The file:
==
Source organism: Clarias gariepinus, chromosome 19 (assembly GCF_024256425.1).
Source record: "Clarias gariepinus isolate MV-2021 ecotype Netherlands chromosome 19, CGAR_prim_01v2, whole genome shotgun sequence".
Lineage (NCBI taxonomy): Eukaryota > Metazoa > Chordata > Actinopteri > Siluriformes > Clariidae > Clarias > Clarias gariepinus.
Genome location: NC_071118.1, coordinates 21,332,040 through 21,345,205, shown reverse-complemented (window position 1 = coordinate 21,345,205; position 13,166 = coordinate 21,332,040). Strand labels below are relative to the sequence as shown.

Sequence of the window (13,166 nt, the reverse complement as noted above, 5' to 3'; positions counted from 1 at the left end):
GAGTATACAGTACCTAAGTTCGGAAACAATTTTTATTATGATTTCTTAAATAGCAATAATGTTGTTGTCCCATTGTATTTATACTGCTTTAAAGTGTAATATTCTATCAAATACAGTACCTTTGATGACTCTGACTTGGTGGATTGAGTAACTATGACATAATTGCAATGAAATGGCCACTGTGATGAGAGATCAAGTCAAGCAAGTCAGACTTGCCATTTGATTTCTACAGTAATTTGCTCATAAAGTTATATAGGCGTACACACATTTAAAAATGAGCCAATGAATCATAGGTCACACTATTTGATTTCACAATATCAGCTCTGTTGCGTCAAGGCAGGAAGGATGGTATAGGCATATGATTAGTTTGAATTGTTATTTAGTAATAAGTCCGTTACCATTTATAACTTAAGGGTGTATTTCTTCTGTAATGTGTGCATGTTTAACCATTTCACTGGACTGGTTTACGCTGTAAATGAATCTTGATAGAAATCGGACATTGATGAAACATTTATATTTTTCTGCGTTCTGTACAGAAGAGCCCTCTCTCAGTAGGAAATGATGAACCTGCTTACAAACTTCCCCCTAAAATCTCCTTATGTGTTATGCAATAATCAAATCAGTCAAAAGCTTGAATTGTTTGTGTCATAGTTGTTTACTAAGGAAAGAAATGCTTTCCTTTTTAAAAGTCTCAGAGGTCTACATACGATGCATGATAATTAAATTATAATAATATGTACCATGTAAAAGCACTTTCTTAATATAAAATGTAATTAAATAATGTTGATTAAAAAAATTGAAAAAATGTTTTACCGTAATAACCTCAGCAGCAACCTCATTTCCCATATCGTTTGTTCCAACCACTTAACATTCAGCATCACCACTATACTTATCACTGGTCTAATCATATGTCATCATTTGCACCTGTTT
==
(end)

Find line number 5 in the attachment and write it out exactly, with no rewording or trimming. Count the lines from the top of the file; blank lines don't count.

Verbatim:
Sequence of the window (13,166 nt, the reverse complement as noted above, 5' to 3'; positions counted from 1 at the left end):